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Re: Broadway Musicals

Postby James » July 17th, 2014, 9:29 am

Very nice! Huge musical theatre fan here! Jukebox musicals are definitely not a fave of mine, but that's more because I resent them for crowding out the types of shows I like than because there's actually anything wrong with them!

I didn't know the "stage door experience" was still a thing! I just assumed they somehow got whisked out of there by security these days. That's really cool! Even cooler that it payed off so big!

Wearing the Bolt shirt to meet Adele Dazeem? Subtle joke? ;)

My favorite musical is Evita. About two months ago the original stars of that show, Patti Lupone and Mandy Patinkin (both of whom won the Tony for their performances in Evita back in the 1970s), were doing a two-man concert show in Scranton, Pennsylvania. I bought second row seats and drove the 700 miles to see it. Getting to see either of them at all was a thrill. Seeing them perform together, even more amazing. Seeing them perform two of the songs from Evita (including Don't Cry for Me Argentina), probably the most mind-blowing experience I'll ever have in a theatre!

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Re: Broadway Musicals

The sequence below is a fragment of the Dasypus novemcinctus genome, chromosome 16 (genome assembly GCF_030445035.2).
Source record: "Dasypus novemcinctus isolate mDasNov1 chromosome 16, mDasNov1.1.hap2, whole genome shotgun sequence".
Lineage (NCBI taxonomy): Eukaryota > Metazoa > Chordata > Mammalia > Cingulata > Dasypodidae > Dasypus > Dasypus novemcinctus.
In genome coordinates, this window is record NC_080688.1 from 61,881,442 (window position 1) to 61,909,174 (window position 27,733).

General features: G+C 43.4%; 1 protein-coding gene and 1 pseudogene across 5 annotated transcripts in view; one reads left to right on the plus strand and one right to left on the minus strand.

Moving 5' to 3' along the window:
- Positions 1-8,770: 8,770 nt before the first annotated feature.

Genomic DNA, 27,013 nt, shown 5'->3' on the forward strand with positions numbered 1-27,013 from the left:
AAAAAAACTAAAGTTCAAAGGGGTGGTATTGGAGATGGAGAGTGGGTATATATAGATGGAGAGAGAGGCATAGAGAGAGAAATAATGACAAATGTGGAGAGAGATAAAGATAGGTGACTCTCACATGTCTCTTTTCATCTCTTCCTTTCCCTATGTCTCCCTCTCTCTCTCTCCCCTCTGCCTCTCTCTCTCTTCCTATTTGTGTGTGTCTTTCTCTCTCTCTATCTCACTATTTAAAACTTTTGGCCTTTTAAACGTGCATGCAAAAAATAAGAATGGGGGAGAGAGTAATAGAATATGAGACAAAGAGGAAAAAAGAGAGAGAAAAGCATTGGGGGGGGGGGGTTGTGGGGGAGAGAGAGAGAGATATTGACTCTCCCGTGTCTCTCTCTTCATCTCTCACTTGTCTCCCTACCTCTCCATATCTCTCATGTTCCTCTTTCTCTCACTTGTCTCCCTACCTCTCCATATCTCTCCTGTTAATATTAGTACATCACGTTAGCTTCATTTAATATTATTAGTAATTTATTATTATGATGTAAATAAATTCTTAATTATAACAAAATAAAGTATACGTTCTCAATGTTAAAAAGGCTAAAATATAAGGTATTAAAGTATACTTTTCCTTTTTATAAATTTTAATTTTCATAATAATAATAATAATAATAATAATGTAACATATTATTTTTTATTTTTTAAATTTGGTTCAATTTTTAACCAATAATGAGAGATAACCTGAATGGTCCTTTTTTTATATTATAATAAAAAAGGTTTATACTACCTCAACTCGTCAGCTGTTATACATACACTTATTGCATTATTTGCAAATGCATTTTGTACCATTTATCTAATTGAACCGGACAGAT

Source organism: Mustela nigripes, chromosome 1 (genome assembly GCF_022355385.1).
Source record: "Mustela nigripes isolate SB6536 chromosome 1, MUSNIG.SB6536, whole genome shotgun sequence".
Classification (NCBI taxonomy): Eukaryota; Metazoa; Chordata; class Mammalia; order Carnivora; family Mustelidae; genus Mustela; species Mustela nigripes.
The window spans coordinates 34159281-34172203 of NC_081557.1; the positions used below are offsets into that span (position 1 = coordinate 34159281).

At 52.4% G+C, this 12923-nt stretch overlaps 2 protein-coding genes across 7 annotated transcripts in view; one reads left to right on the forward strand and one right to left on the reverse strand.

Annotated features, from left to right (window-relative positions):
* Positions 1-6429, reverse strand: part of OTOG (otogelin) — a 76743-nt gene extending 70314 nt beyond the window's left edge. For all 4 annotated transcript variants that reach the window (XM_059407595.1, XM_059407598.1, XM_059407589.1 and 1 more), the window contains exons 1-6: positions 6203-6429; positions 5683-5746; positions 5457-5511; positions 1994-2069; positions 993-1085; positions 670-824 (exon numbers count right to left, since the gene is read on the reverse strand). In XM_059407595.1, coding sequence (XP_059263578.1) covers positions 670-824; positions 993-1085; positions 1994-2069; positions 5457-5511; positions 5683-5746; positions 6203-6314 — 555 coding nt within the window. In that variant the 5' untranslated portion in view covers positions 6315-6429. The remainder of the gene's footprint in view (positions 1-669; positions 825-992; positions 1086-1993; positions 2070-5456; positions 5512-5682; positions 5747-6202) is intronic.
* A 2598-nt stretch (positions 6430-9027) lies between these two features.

Postby eddievalient » July 17th, 2014, 11:09 am

I've had some pretty nifty "stage door" experiences myself over the years. When I saw Jesus Christ Superstar, I was able to meet Sebastian Bach (the lead singer of Skid Row who did an AWESOME job as Jesus) and Carl Anderson (who was the original Judas on Broadway and in the film version and reprised the role for that tour), I met Wynton Marsalis after seeing him with the Lincoln Center Orchestra, I met Bob Newheart after seeing one of his stand-up shows and he signed my copy of The Rescuers ( :D ), My uncle and I attended the after-show cast party when we saw Avenue Q, that one was fun. Good times.
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Re: Broadway Musicals

Postby Dan » July 17th, 2014, 11:57 pm

James wrote:Wearing the Bolt shirt to meet Adele Dazeem? Subtle joke? ;)


I had the feeling Idina was looking right at me, using me as a guide as it were, when she started to sing "Always Starting Over". Perhaps that's way she really played it up when she hit the "And f-word you for making me..." line. :wink:

What's also funny is that the Disney Store (which was only a block away) just restocked the store exclusive Elsa dolls that morning (which I did get, by the way, before they were gone) and a couple of folks did bring their dolls for her to sign.

I understand that the stage door experience is still alive and well, just that people have smarten up and understood how to play nice if they want to successfully land autographs. Throughout the weekend I noticed good size crowds at the stage door for Les Miserable (which happened to be playing right next door to If/Then), Mamma Mia, and Phantom of the Opera.

But If/Then was nutty and when I was scoping it out the night before my chance there was a cop around to make sure folks didn't spill onto the streets. I kinda wondered what happened to him on my night given our crowd was probably three times bigger.